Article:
"There's certainly an argument to be made that if the U.S. can make the same type of judgment call and justification for hitting militants in Pakistan, what's to stop the Chinese from hitting Tibetan or Uighur rebel groups that are technically within China's own sovereign country?" he asks.

The danger of Chinese drone exports

Another area of concern for the United States is that China will increasingly export its relatively inexpensive drone technology to nations around the world. That fear was heightened when the Global Times said in November that "some foreign sales" were reported at the Zhuhai air show.

Minnick says that Chinese drones, many of which are specifically produced for the export market, are very attractive for nations that cannot afford or are otherwise prevented from purchasing the U.S. alternatives.

"Our drone exports are very expensive platforms, very sophisticated. The Chinese produce a much cheaper variety that basically does the same job," said Minnick. "The Chinese have got cheap labor, technological know-how, and are looking at an export market that's growing."

But Bitzinger says price is only one factor that nations consider when purchasing foreign military equipment. He warns Beijing will not likely become the "Wal-Mart" of international drone sales anytime soon.

"I'm sure they'd like to be, but the question is, do you want to buy Chinese equipment?" asks Bitzinger. "The reliability, the maintenance of these things is still unproven, and there's a lot of political baggage that comes with buying Chinese [products]."

Bitzinger also says Chinese exports of drones may be limited by international arms sales regulations that govern exports of weapons and "dual-use" goods that have both civilian and military purposes.

Still, Bitzinger and other analysts warn against being dismissive of Chinese drone capability.

"I think at this point, they're still very much in that developmental, exploratory phase," he said. "That aside, I don't see them getting out of the business. I think they'll continue to work on it and get better."

You May Like

Photogallery Pistorius Sentenced, Taken to Prison

Pistorius, convicted of culpable homicide in shooting death of girlfriend Reeva Steenkamp, will likely serve about 10 months of five-year sentence, before completing it under house arrest More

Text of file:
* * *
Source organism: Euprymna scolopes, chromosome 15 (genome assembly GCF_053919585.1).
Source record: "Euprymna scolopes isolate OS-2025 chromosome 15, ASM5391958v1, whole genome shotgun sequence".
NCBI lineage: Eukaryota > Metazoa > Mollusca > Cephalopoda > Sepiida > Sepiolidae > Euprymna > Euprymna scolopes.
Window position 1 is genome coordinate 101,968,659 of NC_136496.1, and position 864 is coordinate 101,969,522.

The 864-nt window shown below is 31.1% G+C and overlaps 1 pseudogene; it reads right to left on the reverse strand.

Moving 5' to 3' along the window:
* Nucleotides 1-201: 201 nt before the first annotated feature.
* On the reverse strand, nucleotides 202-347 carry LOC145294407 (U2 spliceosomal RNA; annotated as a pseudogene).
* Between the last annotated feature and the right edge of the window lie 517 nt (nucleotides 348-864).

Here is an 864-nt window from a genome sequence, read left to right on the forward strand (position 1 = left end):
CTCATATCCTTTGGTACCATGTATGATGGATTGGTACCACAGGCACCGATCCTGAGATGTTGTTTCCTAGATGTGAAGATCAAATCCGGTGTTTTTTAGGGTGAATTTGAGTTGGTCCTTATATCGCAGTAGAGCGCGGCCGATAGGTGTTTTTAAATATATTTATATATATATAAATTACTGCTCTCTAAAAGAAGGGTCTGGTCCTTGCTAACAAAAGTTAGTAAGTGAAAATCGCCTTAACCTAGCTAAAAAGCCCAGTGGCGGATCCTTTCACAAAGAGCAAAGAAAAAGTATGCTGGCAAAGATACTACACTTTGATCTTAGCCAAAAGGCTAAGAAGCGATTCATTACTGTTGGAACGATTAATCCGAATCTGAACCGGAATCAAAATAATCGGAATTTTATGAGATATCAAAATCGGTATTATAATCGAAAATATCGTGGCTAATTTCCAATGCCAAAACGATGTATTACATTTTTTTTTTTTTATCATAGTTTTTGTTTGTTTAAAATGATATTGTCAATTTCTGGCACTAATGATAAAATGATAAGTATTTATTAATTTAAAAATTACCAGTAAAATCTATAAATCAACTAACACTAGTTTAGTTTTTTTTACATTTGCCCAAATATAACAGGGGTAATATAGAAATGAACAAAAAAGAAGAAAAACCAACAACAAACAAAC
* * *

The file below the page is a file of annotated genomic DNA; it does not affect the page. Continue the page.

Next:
UN to Aid Central Africa in Polio Vaccinations

Synchronized vaccinations will be conducted after Cameroon reports a fifth case of the wild polio virus in its territory More

WHO: Ebola Vaccine May Be in Use by Jan.

WHO assistant director Dr. Marie Paule Kieny says clinical trials of Ebola vaccines are underway or planned in Europe, US and Africa More

This forum has been closed.
Comment Sorting
Comments
     
by: vlhc from: ny
January 12, 2013 10:49 PM
One thing is certain, China is in no hurry to shatter the US' illusion their glorified gliders are the forefront of drone technology


by: India Gang Rape Victim from: India
December 27, 2012 10:34 PM
China will develop it's drones and will use it for internal and military purposes and match or compete with USA. No stopping it regardless of various comments and criticisms here as that is the future to come.


by: VG from: India
December 20, 2012 11:05 PM
Chinese are master at copying other nations' military arsenals, especially that of the USA. The world has every reason to believe that Chinese will these drones in Tibet and in areas neighboring India. China does not believe in laws and moral values and has insatiable desire for land and other natural resources. They will do anything to fulfill these wants.


by: Anonymous
December 19, 2012 11:28 AM
A Disaster for the ruthless, plunderer, and mentally ill Chinese communist masters over the technique on how to make the modern weapons. They will use only to invade and encroach other countries' territory. Down with the Chinese.

In Response

by: anon from: texas
December 20, 2012 6:58 AM
The idea of 2 USA's scares me as well. Not good for humanity.


by: jimmmy from: kl
December 19, 2012 11:17 AM
As usual these so-called US and Western experts will be folishly prooven to be talking nonsence in their guesswork on China. The only things in their minds is US is god and China is evil.

In Response

by: Ian from: USA
December 19, 2012 1:50 PM
CJ,

remember the aircraft carrier that China bought from Ukraine under the pretext that it will be used as a floating casino !
What is it now?
It is now the "LiaoNing carrier" that will be used soon in the war with the southeast asian countries to rob these countries of their coast lines.
So there is nothing peaceful about any technologies that China stole from the world.
The world should not allowed itself to fall asleep & dream with these chinese lullabies
I blame the whole fiasco back to the originator Henry Kissinger, this pig head thinks he understand asians (or specifically chinese) He is just a self promoter-aggrandizer who made so many mistakes & bad advises that one day will bring disaster to the western world.

In Response

by: cj from: US
December 19, 2012 1:17 PM
So what then is the true analysis of China jimmy?

Featured Videos

Your JavaScript is turned off or you have an old version of Adobe's Flash Player. Get the latest Flash player.
After Decades of Pressure, Luxembourg Drops Bank Secrecy Rulesi
X
October 21, 2014 12:20 AM